Third in an occasional series. Note: title of series usually implies "movies I've been anticipating for a long time" not "I sense that you, the reader of my blog, will be in agony until you read my thoughts on this movie," although I know that in this case, at least one of you has been anticipating my Milk review...
Movie title: Milk
Reasons for anticipation: I am a San Franciscan now! Harvey Milk is a bona fide San Francisco hero, and I had the amazing opportunity to see a movie about his life at the Castro Theater, the gorgeous old movie house that is the centerpiece of the neighborhood where Milk made his name. Additionally, I always feel like I ought to go to Gus Van Sant's movies--he's from Portland and went to my high school--even if I haven't actually seen very much of his filmography.
My verdict: You don't have to be a San Franciscan to think that this is a really good movie, but that makes it even better.
Elaboration: OK, I've been in San Francisco for four months, but I hadn't actually set foot in the Castro until I went to see Milk. One of the things I love about this city is how tightly the neighborhoods are packed together without losing their individual character, and the Castro is no exception. Where else will you find people passing out flyers for a "Repeal Prop 8" vigil taking place that night in Union Square, while chatting about a part of the male anatomy that sounds like "Balzac" but isn't? Or bars/cafes that, at midday on a sunny Saturday, have absolutely no women inside at all? (Indeed, I was a little disappointed that there was a line for the ladies' room at the Castro Theater...)
There was also a line to get into Milk--the Castro is a big movie theater, but still, I have never seen that many people so excited to see a movie, when it's not even opening weekend! Though Harvey Milk died thirty years ago, he still lives in the city's memory. When I volunteered for the Obama campaign I met a retired gentleman named Alec who used to work in San Francisco city planning. In the course of his job, Alec had met and done business with Harvey Milk and the rest of the Board of Supervisors. "I liked Harvey," said Alec. "He tended to support our side."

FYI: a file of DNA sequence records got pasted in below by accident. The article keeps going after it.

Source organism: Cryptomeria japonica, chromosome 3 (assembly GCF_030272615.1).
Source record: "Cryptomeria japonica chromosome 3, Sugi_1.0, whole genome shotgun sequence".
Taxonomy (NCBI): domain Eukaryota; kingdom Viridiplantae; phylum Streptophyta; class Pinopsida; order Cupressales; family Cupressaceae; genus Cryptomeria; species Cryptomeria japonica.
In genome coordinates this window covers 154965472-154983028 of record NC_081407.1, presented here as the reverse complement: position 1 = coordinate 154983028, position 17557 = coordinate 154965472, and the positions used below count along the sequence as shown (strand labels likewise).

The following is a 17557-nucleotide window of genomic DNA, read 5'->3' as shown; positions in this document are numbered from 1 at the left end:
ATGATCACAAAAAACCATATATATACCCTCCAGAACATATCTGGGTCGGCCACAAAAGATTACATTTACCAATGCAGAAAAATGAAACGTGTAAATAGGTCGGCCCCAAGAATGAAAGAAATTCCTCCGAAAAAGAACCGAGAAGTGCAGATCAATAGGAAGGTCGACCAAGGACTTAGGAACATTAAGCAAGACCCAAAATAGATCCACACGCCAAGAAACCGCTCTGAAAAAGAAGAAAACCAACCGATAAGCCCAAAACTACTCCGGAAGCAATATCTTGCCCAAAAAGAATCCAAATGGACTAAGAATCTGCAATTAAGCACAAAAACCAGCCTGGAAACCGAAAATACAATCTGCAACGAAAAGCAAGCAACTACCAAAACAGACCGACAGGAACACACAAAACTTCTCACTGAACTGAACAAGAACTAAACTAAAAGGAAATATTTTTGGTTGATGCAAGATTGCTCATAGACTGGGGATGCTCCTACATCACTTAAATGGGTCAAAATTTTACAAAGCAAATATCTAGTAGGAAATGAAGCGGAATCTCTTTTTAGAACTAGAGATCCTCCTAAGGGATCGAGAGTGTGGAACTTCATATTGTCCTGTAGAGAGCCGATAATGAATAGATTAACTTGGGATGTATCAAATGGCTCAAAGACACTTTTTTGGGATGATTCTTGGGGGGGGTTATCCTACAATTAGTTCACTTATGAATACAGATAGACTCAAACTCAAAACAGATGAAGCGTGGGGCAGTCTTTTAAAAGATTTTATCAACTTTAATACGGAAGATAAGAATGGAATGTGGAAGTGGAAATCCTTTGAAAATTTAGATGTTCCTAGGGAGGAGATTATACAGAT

Like many San Franciscans, Alec grieved the assassinations; still, he was careful to tell me and the other young volunteers that he feels ambivalent about Harvey Milk's death. Or perhaps, ambivalent about people who want to characterize Milk as a gay martyr. Homophobia played a role in Milk's death, but Dan White wasn't merely an anti-gay zealot. Instead, he was mad that Milk had convinced Mayor George Moscone not to give White back his seat on the Board of Supervisors after he resigned. So at the same time as Alec deplores the killings, he also admits that Moscone and Milk could have tried to handle this sensitive political situation with more tact.
The screening of Milk began with an unexpected treat: a concert on the vintage movie-theater organ, featuring movie-diva songs like "New York New York" and "Over the Rainbow," plus a Christmas medley. (Bad pun alert:) The organist pulled out all the stops! Seriously though, he took full advantage of all of the different voices that the organ can provide--sheer bliss for a girl who grew up associating the organ with that generic Catholic-Mass sound and wondered why her church organ had so many stops if the organist never used most of them.
The movie got an amazing response from the crowd--I don't think I have ever before been at a play or movie where people hiss the villain at his/her entrance, but that's literally what happened when Anita Bryant, the sugary-voiced anti-gay pop singer, first appeared on screen. Credit must go to Gus Van Sant's smart use of documentary footage, which makes everything seem more immediate for people who remember the era. He doesn't want us to be distracted by seeing a Hollywood star impersonate Bryant, nor does he want us to think that her words come from a screenwriter's artifice. No, he presents Bryant exactly as she was, and that is damning enough.